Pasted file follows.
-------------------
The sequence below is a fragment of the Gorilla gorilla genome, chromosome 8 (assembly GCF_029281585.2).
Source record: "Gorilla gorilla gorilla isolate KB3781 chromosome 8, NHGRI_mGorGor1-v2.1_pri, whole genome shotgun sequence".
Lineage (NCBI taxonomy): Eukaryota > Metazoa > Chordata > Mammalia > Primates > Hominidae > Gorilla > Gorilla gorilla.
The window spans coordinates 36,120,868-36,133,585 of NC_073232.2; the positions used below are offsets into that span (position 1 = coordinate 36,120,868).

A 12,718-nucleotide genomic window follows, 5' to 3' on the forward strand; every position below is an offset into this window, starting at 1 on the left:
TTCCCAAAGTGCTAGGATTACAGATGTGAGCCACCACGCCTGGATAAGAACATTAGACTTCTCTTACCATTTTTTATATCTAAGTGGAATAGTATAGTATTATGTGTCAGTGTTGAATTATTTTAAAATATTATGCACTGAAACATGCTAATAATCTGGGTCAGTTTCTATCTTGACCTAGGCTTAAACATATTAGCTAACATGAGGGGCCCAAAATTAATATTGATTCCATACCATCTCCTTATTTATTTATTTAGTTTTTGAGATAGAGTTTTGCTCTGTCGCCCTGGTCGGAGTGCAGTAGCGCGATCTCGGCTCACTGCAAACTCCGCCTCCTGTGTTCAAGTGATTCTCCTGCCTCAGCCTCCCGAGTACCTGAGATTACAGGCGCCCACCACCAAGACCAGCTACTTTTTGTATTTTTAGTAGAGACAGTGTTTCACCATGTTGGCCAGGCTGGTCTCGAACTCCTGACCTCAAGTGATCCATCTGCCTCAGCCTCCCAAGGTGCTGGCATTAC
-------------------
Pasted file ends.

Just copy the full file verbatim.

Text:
The sequence below is a fragment of the Gorilla gorilla genome, chromosome 8 (assembly GCF_029281585.2).
Source record: "Gorilla gorilla gorilla isolate KB3781 chromosome 8, NHGRI_mGorGor1-v2.1_pri, whole genome shotgun sequence".
Lineage (NCBI taxonomy): Eukaryota > Metazoa > Chordata > Mammalia > Primates > Hominidae > Gorilla > Gorilla gorilla.
The window spans coordinates 36,120,868-36,133,585 of NC_073232.2; the positions used below are offsets into that span (position 1 = coordinate 36,120,868).

A 12,718-nucleotide genomic window follows, 5' to 3' on the forward strand; every position below is an offset into this window, starting at 1 on the left:
TTCCCAAAGTGCTAGGATTACAGATGTGAGCCACCACGCCTGGATAAGAACATTAGACTTCTCTTACCATTTTTTATATCTAAGTGGAATAGTATAGTATTATGTGTCAGTGTTGAATTATTTTAAAATATTATGCACTGAAACATGCTAATAATCTGGGTCAGTTTCTATCTTGACCTAGGCTTAAACATATTAGCTAACATGAGGGGCCCAAAATTAATATTGATTCCATACCATCTCCTTATTTATTTATTTAGTTTTTGAGATAGAGTTTTGCTCTGTCGCCCTGGTCGGAGTGCAGTAGCGCGATCTCGGCTCACTGCAAACTCCGCCTCCTGTGTTCAAGTGATTCTCCTGCCTCAGCCTCCCGAGTACCTGAGATTACAGGCGCCCACCACCAAGACCAGCTACTTTTTGTATTTTTAGTAGAGACAGTGTTTCACCATGTTGGCCAGGCTGGTCTCGAACTCCTGACCTCAAGTGATCCATCTGCCTCAGCCTCCCAAGGTGCTGGCATTAC